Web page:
“We all know we can’t change DC unless we change the people we send there,” Ward continued. “People are looking for a qualified, capable, competent person who can take the reins and hit the ground running in Washington. When they meet me, they see that that is what I am. I think that my life experience as a military wife, and as a mom, and as a family doctor – along with my political experience – has made me very effective in the Arizona State Senate.”
“I think that’s what people are longing for – someone who doesn’t want a political career, but has the skills and the talents and the ability to go to Washington and get a job done, start on some policies moving forward, and then to pass the torch on to the next generation. That’s what I think we’ve seen happen over the last several decades is that people forgot to pass the torch to the next generation. The people who have the skills and the energy and the stamina to take the country in the right direction. And now we’re at a point of stagnation because we’ve got too many people who have been there for way too long.”
Ward said her “number one” priority when she gets to Washington will be securing the border and stopping illegal immigration. “We are seeing the toll that our porous border and illegal immigration has had on every aspect of our society – from healthcare, to education, to public safety, to corrections, and to the economy,” Ward said. “It simply has got to stop, and it has to start at the Federal level.”
As a physician, Ward has a unique perspective on Obamacare and healthcare reform. “I understand that [Obamacare] is the biggest takeover of healthcare, liberty, and freedom that we will ever see in our lifetime,” Ward said. “I want patients to be able to get the healthcare that they want and the healthcare that they need, rather than having to settle for the healthcare that the government is willing to give them.”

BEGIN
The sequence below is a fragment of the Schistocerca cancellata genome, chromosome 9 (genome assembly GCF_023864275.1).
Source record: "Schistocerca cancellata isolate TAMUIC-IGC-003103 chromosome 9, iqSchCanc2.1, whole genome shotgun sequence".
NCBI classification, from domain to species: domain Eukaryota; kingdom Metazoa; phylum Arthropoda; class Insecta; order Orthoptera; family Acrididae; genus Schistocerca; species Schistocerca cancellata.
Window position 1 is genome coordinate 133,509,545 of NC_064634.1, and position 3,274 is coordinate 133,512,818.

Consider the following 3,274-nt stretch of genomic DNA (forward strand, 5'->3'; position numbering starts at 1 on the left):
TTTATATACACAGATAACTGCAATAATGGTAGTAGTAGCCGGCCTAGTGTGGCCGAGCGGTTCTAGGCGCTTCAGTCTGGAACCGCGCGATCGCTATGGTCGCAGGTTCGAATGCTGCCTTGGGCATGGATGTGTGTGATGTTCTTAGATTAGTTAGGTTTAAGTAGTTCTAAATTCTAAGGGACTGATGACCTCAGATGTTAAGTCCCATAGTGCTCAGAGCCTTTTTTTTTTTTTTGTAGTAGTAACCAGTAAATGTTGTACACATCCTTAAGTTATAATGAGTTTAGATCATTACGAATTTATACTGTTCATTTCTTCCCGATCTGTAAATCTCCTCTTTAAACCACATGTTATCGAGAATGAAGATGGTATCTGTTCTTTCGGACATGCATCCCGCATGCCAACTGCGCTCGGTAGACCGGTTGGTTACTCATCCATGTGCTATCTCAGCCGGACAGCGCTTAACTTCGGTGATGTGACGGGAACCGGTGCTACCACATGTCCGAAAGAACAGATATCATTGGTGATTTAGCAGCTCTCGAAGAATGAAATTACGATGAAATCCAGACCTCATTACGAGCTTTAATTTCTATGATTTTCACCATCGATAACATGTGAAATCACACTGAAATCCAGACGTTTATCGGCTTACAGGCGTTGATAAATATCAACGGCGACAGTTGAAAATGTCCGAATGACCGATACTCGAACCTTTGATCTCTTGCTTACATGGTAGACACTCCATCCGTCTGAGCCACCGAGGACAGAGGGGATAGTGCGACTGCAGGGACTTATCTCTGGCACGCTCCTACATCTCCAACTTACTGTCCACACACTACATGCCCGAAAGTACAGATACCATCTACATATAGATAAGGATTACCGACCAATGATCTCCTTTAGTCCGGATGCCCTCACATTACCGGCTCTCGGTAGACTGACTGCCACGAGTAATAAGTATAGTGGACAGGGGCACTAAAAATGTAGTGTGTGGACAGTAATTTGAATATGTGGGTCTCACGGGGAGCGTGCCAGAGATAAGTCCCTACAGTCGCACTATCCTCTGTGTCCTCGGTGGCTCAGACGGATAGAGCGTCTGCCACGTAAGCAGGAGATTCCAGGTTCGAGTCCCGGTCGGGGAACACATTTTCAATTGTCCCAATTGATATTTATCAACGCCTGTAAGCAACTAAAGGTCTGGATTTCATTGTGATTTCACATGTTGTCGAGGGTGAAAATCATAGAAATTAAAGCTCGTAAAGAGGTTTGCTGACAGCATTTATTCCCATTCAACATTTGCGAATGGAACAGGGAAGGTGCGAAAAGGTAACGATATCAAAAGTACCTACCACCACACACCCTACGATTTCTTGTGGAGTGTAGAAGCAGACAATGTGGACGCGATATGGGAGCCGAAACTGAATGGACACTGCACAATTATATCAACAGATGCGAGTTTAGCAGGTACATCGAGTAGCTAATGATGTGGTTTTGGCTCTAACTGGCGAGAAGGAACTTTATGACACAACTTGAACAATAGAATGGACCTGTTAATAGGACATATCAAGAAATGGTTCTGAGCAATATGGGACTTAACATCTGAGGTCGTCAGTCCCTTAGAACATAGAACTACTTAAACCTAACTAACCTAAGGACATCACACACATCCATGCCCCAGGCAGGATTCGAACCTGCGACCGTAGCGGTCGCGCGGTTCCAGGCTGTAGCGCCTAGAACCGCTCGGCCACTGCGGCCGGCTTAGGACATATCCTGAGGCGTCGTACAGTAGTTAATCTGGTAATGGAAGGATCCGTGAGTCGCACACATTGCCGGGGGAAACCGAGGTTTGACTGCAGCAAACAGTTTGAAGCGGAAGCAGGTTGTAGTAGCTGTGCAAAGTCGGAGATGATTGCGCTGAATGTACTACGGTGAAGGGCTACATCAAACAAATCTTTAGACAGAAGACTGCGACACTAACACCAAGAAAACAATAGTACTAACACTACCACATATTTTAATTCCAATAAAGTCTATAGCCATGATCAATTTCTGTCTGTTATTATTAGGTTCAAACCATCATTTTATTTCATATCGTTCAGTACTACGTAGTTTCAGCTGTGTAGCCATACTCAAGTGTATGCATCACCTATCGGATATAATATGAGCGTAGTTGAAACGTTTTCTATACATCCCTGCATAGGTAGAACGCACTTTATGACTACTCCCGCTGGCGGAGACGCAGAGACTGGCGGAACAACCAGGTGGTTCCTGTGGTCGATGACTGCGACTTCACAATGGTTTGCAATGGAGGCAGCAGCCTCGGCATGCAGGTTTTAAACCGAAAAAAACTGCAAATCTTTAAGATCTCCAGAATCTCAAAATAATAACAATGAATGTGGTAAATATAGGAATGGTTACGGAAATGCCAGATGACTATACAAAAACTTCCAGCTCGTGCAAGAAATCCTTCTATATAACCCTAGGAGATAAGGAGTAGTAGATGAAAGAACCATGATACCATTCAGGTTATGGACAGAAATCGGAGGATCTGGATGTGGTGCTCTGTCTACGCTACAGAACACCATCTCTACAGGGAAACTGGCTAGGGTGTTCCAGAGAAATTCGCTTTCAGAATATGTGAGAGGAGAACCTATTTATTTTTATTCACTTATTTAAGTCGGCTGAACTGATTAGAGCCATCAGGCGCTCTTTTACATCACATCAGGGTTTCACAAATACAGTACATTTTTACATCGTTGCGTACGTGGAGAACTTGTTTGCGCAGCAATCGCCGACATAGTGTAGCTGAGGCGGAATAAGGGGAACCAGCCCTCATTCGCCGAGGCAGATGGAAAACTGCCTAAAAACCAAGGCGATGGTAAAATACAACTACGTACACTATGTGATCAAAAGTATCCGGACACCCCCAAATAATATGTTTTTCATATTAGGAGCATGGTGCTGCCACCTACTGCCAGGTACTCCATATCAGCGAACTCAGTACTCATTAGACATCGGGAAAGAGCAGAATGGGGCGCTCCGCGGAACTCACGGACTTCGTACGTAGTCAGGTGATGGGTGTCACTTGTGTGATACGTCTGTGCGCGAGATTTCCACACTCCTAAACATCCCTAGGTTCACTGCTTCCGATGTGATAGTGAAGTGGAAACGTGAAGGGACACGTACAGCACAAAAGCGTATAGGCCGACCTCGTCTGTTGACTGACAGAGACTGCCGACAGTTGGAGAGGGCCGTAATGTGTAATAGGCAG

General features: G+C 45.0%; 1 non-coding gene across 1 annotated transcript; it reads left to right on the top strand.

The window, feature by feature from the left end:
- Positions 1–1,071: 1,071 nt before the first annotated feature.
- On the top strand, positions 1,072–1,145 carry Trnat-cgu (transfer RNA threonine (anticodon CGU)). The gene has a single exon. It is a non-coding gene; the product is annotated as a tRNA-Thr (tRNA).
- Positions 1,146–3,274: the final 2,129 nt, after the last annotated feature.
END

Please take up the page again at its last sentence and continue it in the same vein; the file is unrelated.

Finally, Ward said she wants to tackle the national debt. “John McCain has been [in Washington] for $17.5 trillion of the over $19 trillion dollars [of debt] that is currently in place,” Ward noted. “I’m in favor of something like the Penny Plan, where we cut fraud waste and abuse out of government, we get rid of the agencies we don’t need, and then we expect the ones that are left to cut their budget by one penny out of every dollar that they have. As long as we keep our spending under control, we tighten our belt, we’ll be able to balance our budget in a relatively short amount of time.”
On the issue of the Supreme Court vacancy, I asked Ward if she believed, as Senator McCain said several years ago, that President Obama’s nominee deserves a hearing. “No, I don’t,” she quickly responded. “The President can nominate someone, but the Senate’s job is to advise, and either consent or not consent. And I think the next President should make that choice. Unfortunately, I don’t trust the people who are there right now to have the backbone necessary to stop that process if they let it begin. W cannot afford to have another [Sonia] Sotomayor or [Elena] Kagan on the court. We need another strict constructionist who knows, like Justice Scalia said, that the Constitution ‘says what it says, and it doesn’t say what it doesn’t say.’ I don’t think Barack Obama will ever give us a nominee like that.”